The person who was shot and killed last night was not a lawless individual. He was a friendly neighborhood gentleman.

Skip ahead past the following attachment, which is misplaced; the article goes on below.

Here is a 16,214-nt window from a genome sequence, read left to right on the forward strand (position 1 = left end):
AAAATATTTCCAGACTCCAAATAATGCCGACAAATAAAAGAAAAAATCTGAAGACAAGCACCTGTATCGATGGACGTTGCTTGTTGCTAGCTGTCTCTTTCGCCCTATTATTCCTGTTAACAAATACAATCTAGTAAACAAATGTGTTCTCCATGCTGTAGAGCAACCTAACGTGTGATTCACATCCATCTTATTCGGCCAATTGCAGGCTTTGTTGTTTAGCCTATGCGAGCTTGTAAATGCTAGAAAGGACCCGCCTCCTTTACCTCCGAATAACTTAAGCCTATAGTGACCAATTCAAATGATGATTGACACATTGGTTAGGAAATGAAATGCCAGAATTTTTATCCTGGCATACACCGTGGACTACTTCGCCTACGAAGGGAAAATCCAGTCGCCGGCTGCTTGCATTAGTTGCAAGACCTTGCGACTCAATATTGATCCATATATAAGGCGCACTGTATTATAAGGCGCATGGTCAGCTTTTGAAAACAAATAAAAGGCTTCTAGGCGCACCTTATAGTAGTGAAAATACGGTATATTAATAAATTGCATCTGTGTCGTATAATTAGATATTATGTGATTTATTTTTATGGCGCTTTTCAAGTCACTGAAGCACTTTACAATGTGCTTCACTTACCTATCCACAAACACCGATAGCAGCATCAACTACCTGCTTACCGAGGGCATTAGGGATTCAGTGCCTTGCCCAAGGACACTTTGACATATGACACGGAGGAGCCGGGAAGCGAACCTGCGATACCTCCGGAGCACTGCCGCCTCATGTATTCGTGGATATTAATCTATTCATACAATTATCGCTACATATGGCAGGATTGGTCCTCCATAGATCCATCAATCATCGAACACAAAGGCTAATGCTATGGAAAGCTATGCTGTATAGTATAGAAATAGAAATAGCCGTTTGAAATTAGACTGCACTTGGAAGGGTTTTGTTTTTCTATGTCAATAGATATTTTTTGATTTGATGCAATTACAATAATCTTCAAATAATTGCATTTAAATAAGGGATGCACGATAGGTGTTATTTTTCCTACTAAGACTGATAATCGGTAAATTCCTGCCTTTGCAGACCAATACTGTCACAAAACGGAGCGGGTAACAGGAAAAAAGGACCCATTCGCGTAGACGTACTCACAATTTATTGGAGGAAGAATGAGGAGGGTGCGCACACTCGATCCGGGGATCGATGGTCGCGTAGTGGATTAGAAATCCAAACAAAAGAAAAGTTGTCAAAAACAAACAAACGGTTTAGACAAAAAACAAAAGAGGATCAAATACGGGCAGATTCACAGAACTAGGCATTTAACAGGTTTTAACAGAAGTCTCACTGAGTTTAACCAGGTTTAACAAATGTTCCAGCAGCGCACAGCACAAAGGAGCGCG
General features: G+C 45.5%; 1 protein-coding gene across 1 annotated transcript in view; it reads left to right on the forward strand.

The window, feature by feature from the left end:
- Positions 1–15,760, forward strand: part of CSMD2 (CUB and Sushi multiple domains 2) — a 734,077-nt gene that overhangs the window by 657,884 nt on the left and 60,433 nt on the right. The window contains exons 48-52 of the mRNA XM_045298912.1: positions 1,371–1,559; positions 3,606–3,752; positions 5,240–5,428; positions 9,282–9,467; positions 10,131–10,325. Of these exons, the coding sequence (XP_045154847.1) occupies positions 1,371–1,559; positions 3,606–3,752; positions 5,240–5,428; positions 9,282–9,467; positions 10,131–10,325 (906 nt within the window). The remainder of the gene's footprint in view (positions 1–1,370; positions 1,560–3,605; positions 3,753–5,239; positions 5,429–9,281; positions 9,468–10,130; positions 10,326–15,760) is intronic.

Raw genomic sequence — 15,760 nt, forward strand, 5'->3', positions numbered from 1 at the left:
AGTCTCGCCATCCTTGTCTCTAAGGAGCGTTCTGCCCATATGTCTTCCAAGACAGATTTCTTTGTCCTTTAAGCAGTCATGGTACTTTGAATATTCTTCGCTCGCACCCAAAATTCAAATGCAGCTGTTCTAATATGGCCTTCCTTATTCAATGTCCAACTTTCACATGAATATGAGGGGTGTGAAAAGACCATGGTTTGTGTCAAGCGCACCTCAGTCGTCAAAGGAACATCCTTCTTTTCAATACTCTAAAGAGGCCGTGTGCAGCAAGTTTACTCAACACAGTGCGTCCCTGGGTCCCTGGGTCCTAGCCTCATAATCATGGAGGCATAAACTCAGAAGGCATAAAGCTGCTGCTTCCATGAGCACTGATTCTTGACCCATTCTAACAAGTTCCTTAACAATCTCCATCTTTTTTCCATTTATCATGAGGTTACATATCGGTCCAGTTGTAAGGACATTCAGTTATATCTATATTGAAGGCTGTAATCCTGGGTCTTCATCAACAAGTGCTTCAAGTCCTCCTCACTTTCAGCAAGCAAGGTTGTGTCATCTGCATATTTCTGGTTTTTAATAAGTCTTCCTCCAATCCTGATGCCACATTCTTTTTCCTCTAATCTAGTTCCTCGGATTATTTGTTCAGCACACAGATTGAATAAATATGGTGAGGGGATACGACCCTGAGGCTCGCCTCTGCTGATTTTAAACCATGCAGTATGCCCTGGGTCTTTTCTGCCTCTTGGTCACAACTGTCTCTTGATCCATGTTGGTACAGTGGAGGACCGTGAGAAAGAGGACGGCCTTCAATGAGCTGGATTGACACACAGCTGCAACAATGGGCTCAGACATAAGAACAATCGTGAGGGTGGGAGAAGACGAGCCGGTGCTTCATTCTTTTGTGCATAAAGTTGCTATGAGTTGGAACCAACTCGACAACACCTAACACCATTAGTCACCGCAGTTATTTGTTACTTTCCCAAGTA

I agree this type of publicity is negative for everyone involved. The actions that occurred last night can not be blamed on anyone except the person who pulled the trigger. We have viewed the films with law personnel and can not identify the shooter since he has never been in or at the establishment before. I have taken it upon myself to close Friar Tucks. I believe this is the best action to be taken. Please understand i have never intentionally broken the law or have I intentionally done anything to harm this neighborhood. Friar Tucks Bar is ceasing operations immediately due to the fact that we can no longer operate successfully. I would also like to say that the individual that was shot was a very good person. He would come by and play pool. He never started any trouble and just drink pineapple juice and played pool. His actions were not unlawful. He never acted in any manner for us to believe otherwise. Someone called him on his phone to come outside and shot him. It is a sad loss. The troublemakers and the shooter live in and grew up in the neighborhood. Immediately after last nights shooting a car involved was found on Carondelet street where another shooting occurred. This situation disgusts me more than you will ever imagine. I have a female employee who stayed outside holding the victims head until ems arrived. These are all reasons I have decided to close. Changing the image and reputation of Freret St. goes further than what any business can do. The neighborhood as a whole needs to be changed. I will again apologize for any and all problems that fellow business owners believe I have caused to Freret St.